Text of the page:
The *macroscope* in institutional history

Mentor said: “Theory is what we do on the weekends”. As he uttered those words I believe he was looking not at me but towards forested hills on the outskirts of campus. His walking boots and stick stood waiting behind the door. It may have been a Saturday on one of those quiet warm days in early spring. His office looked, as usual, like a gallery display of the long evolutionary accretion of upturned books, photocopied articles, student essays, research proposals, and management instructions for faculty reorganization.

Any visitor to this extremely cluttered office would see it as jumble of micro details. Mentor saw it at the macrolevel. He saw the order in the chaos.

Yes I’m still thinking about the macro-micro link. It being Saturday, to theory.

It is only a slight simplification to say that debates about institutional change in the history of modern political economy (broadly the relationship of governments to economies) revolve around a question -- are institutions ‘made’, or do they ‘grow’? Are they designed and constructed, or do they evolve incrementally and spontaneously?

Almost everyone will accept that in reality all institutional change combines some ‘growing’ and some ‘making’. Douglas North and Friedrich Hayek (both Nobel Laureates) tend to be associated with the view that institutions have mainly changed incrementally and continuously; in other words, slowly.

In his most important book, Institutions, Institutional Change and Economic Performance, Douglass North fairly explicitly rejects the idea that there can be much significant “discontinuous” change in history.

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Joseph Schumpeter, writing on the topic before either Hayek or North, believed that the essence of modern history is “discontinuous” change. It is no exaggeration to say that Schumpeter is the supreme theorist of capitalist crises. In his under-read and under-rated (difficult) book Business Cycles he concludes that the entire history of capitalism has been “more like a series of explosions than a gentle though incessant transformation”.

Clearly this observation is quite relevant today.

Schumpeter was aware of what is now called the incrementalist viewpoint. He called it “microscopic”. His preferred method of looking at history was “macroscopic”. Whether you choose a microscopic method emphasizing continuity, or a macroscopic method emphasizing discontinuity, partly depends on the purpose of the analysis.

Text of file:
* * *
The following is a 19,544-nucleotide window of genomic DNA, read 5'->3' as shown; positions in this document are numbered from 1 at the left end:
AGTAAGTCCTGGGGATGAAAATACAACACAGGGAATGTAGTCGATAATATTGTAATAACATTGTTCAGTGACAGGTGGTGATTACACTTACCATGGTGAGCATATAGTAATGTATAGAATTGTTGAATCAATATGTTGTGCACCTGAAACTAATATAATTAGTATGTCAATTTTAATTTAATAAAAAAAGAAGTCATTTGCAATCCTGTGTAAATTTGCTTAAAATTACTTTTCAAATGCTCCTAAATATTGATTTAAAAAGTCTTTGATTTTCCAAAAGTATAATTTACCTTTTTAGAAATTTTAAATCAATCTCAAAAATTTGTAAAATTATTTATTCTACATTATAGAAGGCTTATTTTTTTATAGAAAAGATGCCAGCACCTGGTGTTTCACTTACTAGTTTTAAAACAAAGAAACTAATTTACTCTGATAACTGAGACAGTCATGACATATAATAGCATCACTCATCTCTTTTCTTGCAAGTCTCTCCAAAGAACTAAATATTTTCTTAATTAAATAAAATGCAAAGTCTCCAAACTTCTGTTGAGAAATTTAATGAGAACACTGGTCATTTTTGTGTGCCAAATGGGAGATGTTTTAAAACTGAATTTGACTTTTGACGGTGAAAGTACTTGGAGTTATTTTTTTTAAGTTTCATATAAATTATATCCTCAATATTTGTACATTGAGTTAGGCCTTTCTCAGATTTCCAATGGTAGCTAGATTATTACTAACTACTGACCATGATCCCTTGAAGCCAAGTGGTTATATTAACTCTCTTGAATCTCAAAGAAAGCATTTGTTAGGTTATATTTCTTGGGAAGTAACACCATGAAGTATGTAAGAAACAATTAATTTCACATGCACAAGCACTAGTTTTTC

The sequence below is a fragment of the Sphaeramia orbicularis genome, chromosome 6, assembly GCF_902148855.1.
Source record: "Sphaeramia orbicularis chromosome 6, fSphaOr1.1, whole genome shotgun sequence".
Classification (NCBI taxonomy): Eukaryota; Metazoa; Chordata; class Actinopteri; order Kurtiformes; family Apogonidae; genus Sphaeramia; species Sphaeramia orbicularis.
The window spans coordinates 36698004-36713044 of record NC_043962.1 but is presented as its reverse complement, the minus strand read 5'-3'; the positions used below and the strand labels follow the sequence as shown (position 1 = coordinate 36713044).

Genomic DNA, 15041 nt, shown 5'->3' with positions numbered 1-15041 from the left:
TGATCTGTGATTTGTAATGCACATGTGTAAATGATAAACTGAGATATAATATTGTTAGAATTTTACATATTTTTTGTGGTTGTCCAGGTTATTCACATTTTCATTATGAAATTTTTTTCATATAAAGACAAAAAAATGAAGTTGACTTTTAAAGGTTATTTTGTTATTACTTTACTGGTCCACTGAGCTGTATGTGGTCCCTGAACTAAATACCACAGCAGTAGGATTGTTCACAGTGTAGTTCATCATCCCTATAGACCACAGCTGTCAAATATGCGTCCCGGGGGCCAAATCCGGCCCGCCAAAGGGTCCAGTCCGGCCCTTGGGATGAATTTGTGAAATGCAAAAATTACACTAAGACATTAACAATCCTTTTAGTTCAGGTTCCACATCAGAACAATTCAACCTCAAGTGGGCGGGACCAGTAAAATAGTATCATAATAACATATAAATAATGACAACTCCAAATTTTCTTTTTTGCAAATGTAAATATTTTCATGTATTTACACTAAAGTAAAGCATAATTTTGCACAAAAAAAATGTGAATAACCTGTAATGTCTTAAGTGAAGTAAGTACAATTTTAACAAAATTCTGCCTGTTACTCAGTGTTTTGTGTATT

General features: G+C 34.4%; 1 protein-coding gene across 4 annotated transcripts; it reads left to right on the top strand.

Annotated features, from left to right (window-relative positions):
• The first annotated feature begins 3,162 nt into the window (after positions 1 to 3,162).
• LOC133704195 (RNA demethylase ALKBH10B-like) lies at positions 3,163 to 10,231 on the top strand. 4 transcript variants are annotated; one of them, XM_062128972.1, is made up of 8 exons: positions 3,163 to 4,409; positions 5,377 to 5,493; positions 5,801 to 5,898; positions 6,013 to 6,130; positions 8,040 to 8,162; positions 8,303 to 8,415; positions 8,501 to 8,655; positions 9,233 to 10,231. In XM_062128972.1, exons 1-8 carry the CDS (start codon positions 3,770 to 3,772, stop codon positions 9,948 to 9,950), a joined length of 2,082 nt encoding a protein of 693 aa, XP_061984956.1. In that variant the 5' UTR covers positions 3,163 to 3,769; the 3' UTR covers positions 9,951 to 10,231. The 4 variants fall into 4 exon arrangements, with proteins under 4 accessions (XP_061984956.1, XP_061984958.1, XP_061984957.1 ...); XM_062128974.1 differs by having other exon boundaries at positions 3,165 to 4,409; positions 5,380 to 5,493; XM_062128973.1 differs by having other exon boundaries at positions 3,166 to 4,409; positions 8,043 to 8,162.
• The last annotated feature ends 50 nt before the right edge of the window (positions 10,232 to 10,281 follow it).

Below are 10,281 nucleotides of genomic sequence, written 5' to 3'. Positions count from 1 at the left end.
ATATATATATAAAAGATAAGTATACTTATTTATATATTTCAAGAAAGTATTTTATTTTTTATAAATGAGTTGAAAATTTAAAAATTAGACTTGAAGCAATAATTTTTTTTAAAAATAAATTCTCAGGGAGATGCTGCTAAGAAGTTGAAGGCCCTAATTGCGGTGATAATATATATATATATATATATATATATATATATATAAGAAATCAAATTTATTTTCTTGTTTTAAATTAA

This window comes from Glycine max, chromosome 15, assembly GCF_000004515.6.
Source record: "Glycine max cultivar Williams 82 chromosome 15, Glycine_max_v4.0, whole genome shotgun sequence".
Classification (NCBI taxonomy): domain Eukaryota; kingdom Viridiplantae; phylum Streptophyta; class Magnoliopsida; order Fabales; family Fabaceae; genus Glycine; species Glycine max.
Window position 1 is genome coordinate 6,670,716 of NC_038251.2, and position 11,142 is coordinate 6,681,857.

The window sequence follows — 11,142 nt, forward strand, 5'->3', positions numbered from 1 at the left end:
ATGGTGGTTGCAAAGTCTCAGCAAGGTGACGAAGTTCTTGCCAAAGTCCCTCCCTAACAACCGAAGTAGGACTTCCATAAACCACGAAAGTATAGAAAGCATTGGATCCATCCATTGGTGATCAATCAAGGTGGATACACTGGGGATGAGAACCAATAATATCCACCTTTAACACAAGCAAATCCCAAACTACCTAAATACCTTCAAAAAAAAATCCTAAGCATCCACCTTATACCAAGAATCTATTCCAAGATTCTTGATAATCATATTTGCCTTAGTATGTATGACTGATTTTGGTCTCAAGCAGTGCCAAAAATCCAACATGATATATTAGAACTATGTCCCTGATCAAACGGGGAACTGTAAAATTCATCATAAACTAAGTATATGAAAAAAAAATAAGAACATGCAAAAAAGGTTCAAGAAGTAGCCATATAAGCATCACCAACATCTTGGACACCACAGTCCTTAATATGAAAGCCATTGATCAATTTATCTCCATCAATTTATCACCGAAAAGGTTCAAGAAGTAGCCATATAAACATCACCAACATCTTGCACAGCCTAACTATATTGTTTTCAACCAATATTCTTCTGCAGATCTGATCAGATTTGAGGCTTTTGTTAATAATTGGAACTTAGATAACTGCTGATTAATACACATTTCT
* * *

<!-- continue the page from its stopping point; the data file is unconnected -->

For example, if you want bring about change in developing countries you might focus on the turning or tipping points (crises) when conscious human agency can more easily step in to help make societies “jerk and jump” in a good direction.

The following passage is found buried deep inside Business Cycles. I just love the way this man wrote:

A point properly pertaining to the realm of general methodology must be touched on in order to eliminate an apparent contradiction between our way of looking at economic or social change and the principle of historic continuity which tends to assert itself in historical analysis. Our theory of the mechanism of change stresses discontinuity. It takes the view that evolution proceeds by successive revolutions, or that there are in the process jerks or jumps which account for many of its features. As soon, however, as we survey the history of society or of any particular sector of social life, we become aware of a fact which seems, at first sight, to be incompatible with that view: every change seems to consist in the accumulation of many small influences and events and comes about precisely by steps so small as to make any exact dating and any sharp distinction of epochs almost meaningless. Cooperation of many minds and many small experiences acting on a given objective situation and coordinated by it slowly evolve what appears as really new only if we leave out intermediate steps and compare types distant in time and space. The decisive step in bringing about a new thing or ultimate practical success is, in most cases, only the last straw and often relatively insignificant in itself. Needless to say, this holds true also of the process of change in social institutions. Now it is important to note that there is no contradiction whatever between our theory and a theory of history which bases itself on these facts. What difference there is, is a difference of purpose and method only...

There is as little contradiction between [microscopic and macroscopic points of view] as there is between calling the contours of a forest discontinuous for some and smooth for other purposes...

Ah, yes, the forest. I reckon Mentor thought about stuff like that on his Saturday walk in the hills.;

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